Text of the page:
wiki:TrianglesAlgorithm

Algorithms in the MTGL typically accept a callback function or "visitor" from the user. This visitor will be called upon the occurrence of certain events, and the user will have an opportunity to react. It is common practice to include auxiliary data in the visitor object and update those data when events occur.

We will consider the example of finding triangles. There is MTGL code to do this: trunk/mtgl/triangles.hpp. This file contains the functor (algorithm object) "find_triangles" (along with some deprecated versions of triangles finding algorithms). Our example usage of find_triangles is found in the file trunk/tutorial/triangles1.cpp.

To compile the latter in the mtgl/tutorial directory:

  c++ -I.. -o triangles1 triangles1.cpp

To run the program:

./triangles1 < graphs/two_triangles.graph
Graph (g):
(0, 1)
(1, 2)
(2, 0)
(2, 3)
(3, 4)
(4, 2)

Graph (dg):
(0, 1)
(1, 2)
(2, 3)
(2, 0)
(3, 4)
(4, 2)

0 : { {0}(0, 1) }
1 : { {1}(1, 2) }
2 : { {2}(2, 0) {3}(2, 3) }
3 : { {4}(3, 4) }
4 : { {5}(4, 2) }
triangle eids: {5,4,3}
triangle eids: {0,1,2}
triangle: {(4,2), (3,4), (2,3)}
triangle: {(0,1), (1,2), (2,0)}
max b: 2
max d: 2
num tri: 2
0 : { {0}(0, 1) }
1 : { {1}(1, 2) }
2 : { {3}(2, 3) {2}(2, 0) }
3 : { {4}(3, 4) }
4 : { {5}(4, 2) }
triangle eids: {5,4,3}
triangle eids: {0,1,2}
triangle: {(4,2), (3,4), (2,3)}
triangle: {(0,1), (1,2), (2,0)}
max b: 2
max d: 2
num tri: 2

Triangle Visitor

Upon finding a triangle, the algorithm will extract the three edge id's for the edges in the triangle and pass them to a user-defined function. That function is the operator() method in a visitor object such as the one defined below. It is up to the user to determine what data (if any) to store in this object. The only requirement of the triangle algorithm API is that the operator() must take three edge id's as arguments. The example below simply extracts the id's of the endpoints of the triangle edges and prints them.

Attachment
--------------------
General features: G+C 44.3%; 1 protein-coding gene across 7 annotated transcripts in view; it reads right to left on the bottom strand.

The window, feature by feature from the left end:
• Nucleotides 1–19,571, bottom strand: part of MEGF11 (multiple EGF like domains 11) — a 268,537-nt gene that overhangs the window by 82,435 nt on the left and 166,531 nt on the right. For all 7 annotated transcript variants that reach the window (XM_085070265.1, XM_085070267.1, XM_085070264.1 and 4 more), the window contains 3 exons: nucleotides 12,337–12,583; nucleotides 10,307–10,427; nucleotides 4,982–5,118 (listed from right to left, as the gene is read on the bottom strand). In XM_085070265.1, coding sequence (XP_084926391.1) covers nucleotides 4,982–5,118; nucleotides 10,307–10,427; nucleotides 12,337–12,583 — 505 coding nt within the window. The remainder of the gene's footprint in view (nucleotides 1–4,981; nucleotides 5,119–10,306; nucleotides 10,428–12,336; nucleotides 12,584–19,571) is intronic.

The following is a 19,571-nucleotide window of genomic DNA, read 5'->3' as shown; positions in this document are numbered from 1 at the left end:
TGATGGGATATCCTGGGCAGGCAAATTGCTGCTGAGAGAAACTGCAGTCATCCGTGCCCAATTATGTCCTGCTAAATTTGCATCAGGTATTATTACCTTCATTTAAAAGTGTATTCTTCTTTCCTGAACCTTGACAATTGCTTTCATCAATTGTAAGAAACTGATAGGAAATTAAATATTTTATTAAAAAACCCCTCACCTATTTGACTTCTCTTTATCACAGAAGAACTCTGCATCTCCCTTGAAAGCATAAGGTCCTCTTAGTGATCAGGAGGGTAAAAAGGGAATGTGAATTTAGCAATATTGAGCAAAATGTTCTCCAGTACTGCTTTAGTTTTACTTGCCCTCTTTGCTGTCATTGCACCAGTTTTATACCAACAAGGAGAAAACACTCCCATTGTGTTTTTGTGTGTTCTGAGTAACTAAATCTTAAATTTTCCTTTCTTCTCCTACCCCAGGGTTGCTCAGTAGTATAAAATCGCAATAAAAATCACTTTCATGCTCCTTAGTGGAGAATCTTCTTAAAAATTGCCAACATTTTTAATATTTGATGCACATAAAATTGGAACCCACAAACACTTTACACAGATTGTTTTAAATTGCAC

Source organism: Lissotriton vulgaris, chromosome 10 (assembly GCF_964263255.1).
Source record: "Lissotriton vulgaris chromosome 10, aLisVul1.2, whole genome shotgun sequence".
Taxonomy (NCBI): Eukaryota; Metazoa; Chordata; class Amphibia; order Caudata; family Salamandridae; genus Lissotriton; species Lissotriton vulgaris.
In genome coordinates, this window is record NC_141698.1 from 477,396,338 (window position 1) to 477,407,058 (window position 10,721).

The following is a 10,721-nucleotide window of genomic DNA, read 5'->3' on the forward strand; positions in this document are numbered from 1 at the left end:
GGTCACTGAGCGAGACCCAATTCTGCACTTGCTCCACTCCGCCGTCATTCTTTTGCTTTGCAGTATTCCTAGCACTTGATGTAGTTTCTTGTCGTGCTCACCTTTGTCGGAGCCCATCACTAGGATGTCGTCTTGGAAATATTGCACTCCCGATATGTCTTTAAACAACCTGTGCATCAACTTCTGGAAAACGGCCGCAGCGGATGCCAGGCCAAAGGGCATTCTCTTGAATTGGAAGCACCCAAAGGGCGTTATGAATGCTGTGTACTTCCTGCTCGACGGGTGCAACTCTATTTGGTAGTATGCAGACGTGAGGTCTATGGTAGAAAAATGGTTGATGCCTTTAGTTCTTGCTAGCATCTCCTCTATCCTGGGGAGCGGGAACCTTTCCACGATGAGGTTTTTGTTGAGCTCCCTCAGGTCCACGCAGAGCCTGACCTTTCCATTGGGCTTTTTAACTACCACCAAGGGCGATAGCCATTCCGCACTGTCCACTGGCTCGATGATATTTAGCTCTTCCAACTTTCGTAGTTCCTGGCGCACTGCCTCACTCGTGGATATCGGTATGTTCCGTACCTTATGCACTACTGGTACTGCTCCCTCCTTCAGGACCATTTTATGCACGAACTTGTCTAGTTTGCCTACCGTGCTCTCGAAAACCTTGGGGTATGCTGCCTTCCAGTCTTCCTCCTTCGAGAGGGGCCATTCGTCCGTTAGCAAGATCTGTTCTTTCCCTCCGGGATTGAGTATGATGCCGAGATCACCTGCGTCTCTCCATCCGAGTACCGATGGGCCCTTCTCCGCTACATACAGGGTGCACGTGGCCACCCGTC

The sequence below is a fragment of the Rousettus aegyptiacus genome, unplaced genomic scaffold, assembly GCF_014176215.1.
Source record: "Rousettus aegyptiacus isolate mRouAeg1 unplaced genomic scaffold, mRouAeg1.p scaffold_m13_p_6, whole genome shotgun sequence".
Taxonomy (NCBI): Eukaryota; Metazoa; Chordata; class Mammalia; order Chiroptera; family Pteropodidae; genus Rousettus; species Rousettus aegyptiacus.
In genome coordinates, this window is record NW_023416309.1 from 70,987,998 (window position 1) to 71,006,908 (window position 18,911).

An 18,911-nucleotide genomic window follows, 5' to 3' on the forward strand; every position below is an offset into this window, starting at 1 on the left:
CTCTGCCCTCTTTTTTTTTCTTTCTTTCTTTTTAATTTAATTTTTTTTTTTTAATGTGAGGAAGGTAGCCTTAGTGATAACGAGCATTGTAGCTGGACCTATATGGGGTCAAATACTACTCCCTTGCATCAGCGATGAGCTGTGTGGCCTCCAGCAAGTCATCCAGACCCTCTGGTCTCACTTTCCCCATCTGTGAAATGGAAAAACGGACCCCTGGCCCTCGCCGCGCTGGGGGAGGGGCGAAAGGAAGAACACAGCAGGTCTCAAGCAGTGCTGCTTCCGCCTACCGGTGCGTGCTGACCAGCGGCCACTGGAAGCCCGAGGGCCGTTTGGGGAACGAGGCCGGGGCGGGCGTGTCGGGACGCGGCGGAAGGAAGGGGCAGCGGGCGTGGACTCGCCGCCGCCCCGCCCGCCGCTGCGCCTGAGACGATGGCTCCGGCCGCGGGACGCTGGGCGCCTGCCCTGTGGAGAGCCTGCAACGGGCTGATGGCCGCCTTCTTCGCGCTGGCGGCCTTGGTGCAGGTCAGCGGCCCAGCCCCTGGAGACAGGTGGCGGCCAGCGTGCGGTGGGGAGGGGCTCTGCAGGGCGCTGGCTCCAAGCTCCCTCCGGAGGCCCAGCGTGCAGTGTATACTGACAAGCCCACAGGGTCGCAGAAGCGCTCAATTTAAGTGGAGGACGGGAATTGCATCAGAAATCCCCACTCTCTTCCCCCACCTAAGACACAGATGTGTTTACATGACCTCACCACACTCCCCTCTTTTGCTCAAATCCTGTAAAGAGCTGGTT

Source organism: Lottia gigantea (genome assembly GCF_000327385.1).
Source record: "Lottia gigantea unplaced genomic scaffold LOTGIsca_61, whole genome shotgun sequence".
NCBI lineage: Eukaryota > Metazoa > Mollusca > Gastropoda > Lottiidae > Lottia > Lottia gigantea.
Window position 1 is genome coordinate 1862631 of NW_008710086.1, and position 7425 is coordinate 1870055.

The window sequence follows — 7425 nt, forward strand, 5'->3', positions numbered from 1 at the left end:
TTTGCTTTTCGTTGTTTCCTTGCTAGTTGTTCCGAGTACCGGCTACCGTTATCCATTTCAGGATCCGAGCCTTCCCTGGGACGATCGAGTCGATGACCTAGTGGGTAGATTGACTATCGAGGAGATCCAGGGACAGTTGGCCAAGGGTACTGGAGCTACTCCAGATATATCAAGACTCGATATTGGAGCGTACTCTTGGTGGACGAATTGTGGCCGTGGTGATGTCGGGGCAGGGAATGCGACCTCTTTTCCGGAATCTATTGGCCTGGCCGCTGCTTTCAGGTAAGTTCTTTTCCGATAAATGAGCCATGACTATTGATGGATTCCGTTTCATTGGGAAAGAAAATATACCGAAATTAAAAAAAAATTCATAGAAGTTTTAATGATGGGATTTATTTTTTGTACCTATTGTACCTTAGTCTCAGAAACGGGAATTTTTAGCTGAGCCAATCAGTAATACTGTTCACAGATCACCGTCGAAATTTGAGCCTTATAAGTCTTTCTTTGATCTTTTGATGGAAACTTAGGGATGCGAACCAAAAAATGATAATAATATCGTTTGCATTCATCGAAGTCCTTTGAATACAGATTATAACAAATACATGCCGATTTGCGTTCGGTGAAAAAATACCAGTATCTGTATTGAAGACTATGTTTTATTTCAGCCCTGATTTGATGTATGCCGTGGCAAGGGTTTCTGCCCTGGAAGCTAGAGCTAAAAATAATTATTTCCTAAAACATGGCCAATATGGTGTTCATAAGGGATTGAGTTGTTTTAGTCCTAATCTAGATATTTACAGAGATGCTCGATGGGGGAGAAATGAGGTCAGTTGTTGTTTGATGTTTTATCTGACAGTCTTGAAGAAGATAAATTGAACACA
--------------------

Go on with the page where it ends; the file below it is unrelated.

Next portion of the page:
template <class graph>
class triangle_printing_visitor {
public:
  typedef typename graph_traits<graph>::size_type size_type;
  typedef typename graph_traits<graph>::vertex_descriptor vertex_descriptor;
  typedef typename graph_traits<graph>::edge_descriptor edge_descriptor;
  typedef typename graph_traits<graph>::edge_iterator edge_iterator;

  triangle_printing_visitor(graph& gg) : g(gg), edgs(edges(g)),
                                         vid_map(get(_vertex_id_map, g)) {}

  void operator()(size_type eid1, size_type eid2, size_type eid3) {
       edge_descriptor e1 = edgs[eid1];
       edge_descriptor e2 = edgs[eid2];
       edge_descriptor e3 = edgs[eid3];
       printf("triangle eids: {%lu,%lu,%lu}\n", eid1, eid2, eid3);
       vertex_descriptor e1src = source(e1, g);
       vertex_descriptor e1trg = target(e1, g);
       vertex_descriptor e2src = source(e2, g);
       vertex_descriptor e2trg = target(e2, g);
       vertex_descriptor e3src = source(e3, g);
       vertex_descriptor e3trg = target(e3, g);
       size_type e1srcid = get(vid_map, e1src);
       size_type e1trgid = get(vid_map, e1trg);
       size_type e2srcid = get(vid_map, e2src);
       size_type e2trgid = get(vid_map, e2trg);
       size_type e3srcid = get(vid_map, e3src);
       size_type e3trgid = get(vid_map, e3trg);
       printf("triangle: {(%lu,%lu), (%lu,%lu), (%lu,%lu)}\n",
          e1srcid, e1trgid, e2srcid, e2trgid, e3srcid, e3trgid);
  }
private:
  graph& g;
  edge_iterator edgs;
  vertex_id_map<graph> vid_map;
};

Once this visitor has been written, the triangle algorithm object can be instantiated and run as follows:

  triangle_printing_visitor<Graph> tpv(g);
  find_triangles<Graph, triangle_printing_visitor<Graph> > ft(g,tpv);
  ft.run();

Many of the MTGL algorithms work in this way, but we don't go into further detail since the algorithm API's are not yet settled.